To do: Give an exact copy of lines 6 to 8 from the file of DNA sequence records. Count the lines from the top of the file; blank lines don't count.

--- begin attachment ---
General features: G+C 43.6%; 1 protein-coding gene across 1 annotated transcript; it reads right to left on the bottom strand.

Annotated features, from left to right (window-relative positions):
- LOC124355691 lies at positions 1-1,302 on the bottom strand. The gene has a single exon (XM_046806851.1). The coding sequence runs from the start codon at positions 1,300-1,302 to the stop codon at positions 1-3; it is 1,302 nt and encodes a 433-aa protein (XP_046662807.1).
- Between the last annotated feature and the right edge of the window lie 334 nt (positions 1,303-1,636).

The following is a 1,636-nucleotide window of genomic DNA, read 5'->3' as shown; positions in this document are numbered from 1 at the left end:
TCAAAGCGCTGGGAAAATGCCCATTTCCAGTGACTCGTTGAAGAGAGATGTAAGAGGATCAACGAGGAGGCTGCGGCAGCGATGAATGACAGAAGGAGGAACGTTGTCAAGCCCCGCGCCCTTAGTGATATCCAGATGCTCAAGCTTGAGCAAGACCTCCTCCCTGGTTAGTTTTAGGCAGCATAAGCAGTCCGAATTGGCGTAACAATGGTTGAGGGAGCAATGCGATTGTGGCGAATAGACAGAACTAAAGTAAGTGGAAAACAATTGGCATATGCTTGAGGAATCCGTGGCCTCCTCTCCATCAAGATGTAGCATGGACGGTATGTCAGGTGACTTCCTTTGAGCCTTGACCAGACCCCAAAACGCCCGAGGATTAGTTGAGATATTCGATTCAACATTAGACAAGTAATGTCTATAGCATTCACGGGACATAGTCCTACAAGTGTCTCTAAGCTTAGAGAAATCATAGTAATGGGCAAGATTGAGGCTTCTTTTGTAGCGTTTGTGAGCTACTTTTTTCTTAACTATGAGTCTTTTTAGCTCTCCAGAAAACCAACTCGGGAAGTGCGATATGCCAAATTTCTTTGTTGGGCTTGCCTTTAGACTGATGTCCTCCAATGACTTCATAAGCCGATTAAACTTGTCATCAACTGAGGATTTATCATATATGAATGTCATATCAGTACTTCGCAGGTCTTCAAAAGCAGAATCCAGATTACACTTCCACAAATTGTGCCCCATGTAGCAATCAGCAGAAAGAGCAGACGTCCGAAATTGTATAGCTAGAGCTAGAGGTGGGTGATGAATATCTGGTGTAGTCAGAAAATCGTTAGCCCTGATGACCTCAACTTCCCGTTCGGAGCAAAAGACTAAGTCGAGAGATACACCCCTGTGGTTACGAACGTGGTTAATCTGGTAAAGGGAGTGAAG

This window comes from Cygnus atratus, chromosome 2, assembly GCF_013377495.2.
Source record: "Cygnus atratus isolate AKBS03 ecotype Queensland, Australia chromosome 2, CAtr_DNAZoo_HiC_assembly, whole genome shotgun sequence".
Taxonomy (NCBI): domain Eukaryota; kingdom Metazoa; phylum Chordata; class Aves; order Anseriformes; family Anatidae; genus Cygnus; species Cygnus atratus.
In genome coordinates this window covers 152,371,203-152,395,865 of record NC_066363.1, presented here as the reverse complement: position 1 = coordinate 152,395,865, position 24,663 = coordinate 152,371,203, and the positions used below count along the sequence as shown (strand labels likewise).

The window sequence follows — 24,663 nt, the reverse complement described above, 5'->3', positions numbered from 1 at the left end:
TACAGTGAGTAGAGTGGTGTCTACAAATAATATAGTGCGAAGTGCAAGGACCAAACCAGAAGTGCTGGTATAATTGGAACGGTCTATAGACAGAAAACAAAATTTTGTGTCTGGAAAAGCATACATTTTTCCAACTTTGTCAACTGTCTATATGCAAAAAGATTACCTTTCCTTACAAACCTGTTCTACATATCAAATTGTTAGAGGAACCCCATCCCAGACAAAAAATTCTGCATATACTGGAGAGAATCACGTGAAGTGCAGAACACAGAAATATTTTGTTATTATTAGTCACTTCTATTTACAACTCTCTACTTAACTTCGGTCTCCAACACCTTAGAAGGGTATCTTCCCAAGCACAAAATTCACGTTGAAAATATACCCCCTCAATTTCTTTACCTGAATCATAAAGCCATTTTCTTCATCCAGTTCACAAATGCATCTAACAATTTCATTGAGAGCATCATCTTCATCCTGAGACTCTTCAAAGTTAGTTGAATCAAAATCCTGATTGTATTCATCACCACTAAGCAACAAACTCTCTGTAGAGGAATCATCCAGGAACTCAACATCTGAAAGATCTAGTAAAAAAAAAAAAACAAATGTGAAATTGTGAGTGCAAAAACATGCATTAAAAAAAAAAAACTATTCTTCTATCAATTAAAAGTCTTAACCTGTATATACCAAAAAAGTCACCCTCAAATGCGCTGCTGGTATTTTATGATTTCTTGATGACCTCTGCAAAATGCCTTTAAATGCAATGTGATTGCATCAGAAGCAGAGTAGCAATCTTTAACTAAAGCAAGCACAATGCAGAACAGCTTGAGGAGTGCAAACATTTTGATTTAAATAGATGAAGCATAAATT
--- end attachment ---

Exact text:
TCAAAGCGCTGGGAAAATGCCCATTTCCAGTGACTCGTTGAAGAGAGATGTAAGAGGATCAACGAGGAGGCTGCGGCAGCGATGAATGACAGAAGGAGGAACGTTGTCAAGCCCCGCGCCCTTAGTGATATCCAGATGCTCAAGCTTGAGCAAGACCTCCTCCCTGGTTAGTTTTAGGCAGCATAAGCAGTCCGAATTGGCGTAACAATGGTTGAGGGAGCAATGCGATTGTGGCGAATAGACAGAACTAAAGTAAGTGGAAAACAATTGGCATATGCTTGAGGAATCCGTGGCCTCCTCTCCATCAAGATGTAGCATGGACGGTATGTCAGGTGACTTCCTTTGAGCCTTGACCAGACCCCAAAACGCCCGAGGATTAGTTGAGATATTCGATTCAACATTAGACAAGTAATGTCTATAGCATTCACGGGACATAGTCCTACAAGTGTCTCTAAGCTTAGAGAAATCATAGTAATGGGCAAGATTGAGGCTTCTTTTGTAGCGTTTGTGAGCTACTTTTTTCTTAACTATGAGTCTTTTTAGCTCTCCAGAAAACCAACTCGGGAAGTGCGATATGCCAAATTTCTTTGTTGGGCTTGCCTTTAGACTGATGTCCTCCAATGACTTCATAAGCCGATTAAACTTGTCATCAACTGAGGATTTATCATATATGAATGTCATATCAGTACTTCGCAGGTCTTCAAAAGCAGAATCCAGATTACACTTCCACAAATTGTGCCCCATGTAGCAATCAGCAGAAAGAGCAGACGTCCGAAATTGTATAGCTAGAGCTAGAGGTGGGTGATGAATATCTGGTGTAGTCAGAAAATCGTTAGCCCTGATGACCTCAACTTCCCGTTCGGAGCAAAAGACTAAGTCGAGAGATACACCCCTGTGGTTACGAACGTGGTTAATCTGGTAAAGGGAGTGAAG

This window comes from Cygnus atratus, chromosome 2, assembly GCF_013377495.2.
Source record: "Cygnus atratus isolate AKBS03 ecotype Queensland, Australia chromosome 2, CAtr_DNAZoo_HiC_assembly, whole genome shotgun sequence".